Muscle cramps - sometimes called spasms or charley horses - can put a serious crimp in your workout. Everyone is vulnerable, from the elite ultramarathoner to the common couch potato.
I’ll bet you know the feeling. You’re running across a tennis court, and suddenly it feels like someone jabbed a knife into your calf. Or you’re doing laps in the pool, and your toes curl up and cramp so badly that you have to quit kicking. Or - this is painfully common - you’re asleep in bed and you suddenly wake up with a shooting pain, as though tiny lightning bolts were attacking your thigh.
Cramps happen for many reasons, but the main ones include dehydration after exercise, electrolyte imbalance and insufficient blood supply to a muscle caused by exposure to cold, heavy sweating or - listen up, fashion fans - fitness clothing that is too tight. Poor conditioning, prior injuries and overexertion may also cause muscle cramps.
There’s a good chance you can relieve the cramp by calmly and gently stretching the cramping muscle. If you’ve ever had one of these seizures, you’ll know that doing anything calmly and gently is a joke when you’re writhing on the floor in pain.
Plan B is to immediately ice the area. Self-massage is almost always soothing - during and after the cramp - so next time it happens, try putting matters into your own hands.
Let’s say you suddenly feel a cramp in your calf. It’s very common and very painful. Take a few deep breaths, begin to gently massage the stricken area and, at the same time, flex your foot upward. This contracts the muscle in front of your shin and relaxes your calf. It may also help to lie down, bend your knee and grab your toes and the ball of your foot, gently pulling them toward your knee.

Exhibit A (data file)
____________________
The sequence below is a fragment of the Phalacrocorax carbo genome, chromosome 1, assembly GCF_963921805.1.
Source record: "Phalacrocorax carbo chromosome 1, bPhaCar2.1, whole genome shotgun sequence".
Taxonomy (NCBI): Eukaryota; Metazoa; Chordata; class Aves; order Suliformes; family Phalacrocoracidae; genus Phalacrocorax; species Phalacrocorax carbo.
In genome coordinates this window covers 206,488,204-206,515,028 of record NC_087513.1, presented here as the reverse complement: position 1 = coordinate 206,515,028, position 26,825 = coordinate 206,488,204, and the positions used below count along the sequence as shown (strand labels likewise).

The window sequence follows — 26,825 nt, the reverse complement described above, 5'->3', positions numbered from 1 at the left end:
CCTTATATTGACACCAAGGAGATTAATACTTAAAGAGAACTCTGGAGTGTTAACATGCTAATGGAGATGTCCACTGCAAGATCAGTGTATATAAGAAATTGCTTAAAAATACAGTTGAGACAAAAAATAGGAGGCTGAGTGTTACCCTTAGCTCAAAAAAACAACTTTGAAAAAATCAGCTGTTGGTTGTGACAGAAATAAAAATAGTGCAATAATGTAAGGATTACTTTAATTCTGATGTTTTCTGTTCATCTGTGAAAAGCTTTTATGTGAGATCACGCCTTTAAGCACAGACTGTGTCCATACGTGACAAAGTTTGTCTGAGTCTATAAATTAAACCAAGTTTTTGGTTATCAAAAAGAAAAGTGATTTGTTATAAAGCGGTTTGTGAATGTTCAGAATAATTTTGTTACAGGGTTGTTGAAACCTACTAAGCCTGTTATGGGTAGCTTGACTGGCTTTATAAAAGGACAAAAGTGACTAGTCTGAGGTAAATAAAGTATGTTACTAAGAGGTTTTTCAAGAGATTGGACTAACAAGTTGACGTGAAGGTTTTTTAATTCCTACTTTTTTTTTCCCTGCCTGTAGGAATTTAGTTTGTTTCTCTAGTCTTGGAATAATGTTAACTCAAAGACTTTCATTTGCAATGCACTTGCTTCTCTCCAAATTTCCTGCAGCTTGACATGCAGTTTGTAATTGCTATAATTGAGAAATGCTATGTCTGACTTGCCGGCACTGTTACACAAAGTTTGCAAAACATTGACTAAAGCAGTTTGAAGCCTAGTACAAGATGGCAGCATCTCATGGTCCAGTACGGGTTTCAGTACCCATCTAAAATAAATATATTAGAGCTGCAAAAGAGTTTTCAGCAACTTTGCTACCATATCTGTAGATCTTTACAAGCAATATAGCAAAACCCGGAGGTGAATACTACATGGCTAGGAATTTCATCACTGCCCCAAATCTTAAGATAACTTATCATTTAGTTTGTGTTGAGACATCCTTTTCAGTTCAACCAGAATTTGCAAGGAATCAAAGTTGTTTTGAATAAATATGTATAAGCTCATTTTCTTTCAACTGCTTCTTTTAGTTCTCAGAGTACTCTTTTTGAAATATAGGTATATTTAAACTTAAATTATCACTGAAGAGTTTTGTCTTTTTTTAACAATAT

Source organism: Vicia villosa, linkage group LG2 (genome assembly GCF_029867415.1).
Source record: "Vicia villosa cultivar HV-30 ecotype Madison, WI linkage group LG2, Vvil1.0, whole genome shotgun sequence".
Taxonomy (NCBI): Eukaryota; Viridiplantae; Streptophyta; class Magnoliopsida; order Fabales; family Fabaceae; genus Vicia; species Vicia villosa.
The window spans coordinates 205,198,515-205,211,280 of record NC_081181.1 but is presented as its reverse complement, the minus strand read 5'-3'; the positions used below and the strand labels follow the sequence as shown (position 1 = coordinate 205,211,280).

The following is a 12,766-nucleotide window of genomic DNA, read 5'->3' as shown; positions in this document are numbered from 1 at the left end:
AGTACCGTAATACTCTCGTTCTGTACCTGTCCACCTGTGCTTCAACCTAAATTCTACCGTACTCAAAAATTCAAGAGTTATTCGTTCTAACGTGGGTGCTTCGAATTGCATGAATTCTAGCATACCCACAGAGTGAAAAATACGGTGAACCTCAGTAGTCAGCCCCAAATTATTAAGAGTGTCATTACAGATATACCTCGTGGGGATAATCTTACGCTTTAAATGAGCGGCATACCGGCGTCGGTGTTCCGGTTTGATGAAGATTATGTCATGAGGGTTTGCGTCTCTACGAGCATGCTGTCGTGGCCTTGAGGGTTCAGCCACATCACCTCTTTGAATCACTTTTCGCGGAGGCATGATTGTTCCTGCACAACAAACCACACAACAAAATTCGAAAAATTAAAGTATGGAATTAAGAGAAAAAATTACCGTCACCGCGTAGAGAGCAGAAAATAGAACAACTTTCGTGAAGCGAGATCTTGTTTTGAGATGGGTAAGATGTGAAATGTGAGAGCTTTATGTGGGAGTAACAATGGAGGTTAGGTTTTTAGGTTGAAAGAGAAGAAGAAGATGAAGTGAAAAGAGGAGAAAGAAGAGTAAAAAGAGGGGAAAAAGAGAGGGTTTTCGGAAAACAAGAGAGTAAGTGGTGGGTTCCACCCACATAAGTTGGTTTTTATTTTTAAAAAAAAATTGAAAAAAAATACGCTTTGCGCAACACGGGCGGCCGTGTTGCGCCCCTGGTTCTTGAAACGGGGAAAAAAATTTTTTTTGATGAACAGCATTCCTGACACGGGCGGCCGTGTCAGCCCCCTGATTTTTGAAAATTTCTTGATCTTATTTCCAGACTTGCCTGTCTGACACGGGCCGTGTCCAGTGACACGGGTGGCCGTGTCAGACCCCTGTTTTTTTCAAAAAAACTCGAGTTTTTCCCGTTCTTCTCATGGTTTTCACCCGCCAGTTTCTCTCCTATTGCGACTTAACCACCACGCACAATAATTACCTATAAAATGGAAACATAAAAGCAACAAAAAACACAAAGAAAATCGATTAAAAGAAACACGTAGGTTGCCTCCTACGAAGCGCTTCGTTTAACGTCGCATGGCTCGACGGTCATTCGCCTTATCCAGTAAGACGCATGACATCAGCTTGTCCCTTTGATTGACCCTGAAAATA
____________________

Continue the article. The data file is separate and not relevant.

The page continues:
If night cramps are a recurring problem, try not to point your toes when you sleep at night. This is tricky to monitor while you’re asleep, but it helps if you sleep on your side.
Also, don’t tuck your blankets or sheets too tightly. This, too, can bend your toes down.
I have three tips for preventing cramps:
- Eating foods high in potassium may help prevent cramping, like bananas, oranges and fresh vegetables. Potassium tablets before exercise may be helpful for some, but not others.
- Drink plenty of water - but don’t overdo it - before, during and after your workout. Dehydration causes cramps.
- Very important: Get in good condition and stay there. A well-trained body with strong and flexible muscles should be less vulnerable to cramps.
Remember: If your cramping is severe and doesn’t improve after trying these self-care remedies, by all means see a sports-oriented doctor you trust. Sometimes cramping can be a symptom of a more serious underlying condition.
Dear Marilynn: I am 75, male, retired and work out three times weekly. I rotate two muscle groups each day covering six each week. So, it is a week between a single muscle group’s workouts, arms, back, legs, shoulders, abs, chest.
Is that good? How much time should you rest a muscle group between workouts? I could easily change if I knew what would be best. Thank you.
- J. G. Lakewood
Dear J.G.: Strength training three times a week at age 75? Bravo.
A week between workouts is a little light, but if you’re happy with the results, don’t worry about it. If you want to step up your program, that’s good, too. I suggest you buy a little time with a personal trainer who can check your form and refresh your routine.
By the way, not to nag, but what are you doing as an aerobic activity?
Marilynn Preston welcomes reader questions at MyEnergyExpress@aol.com.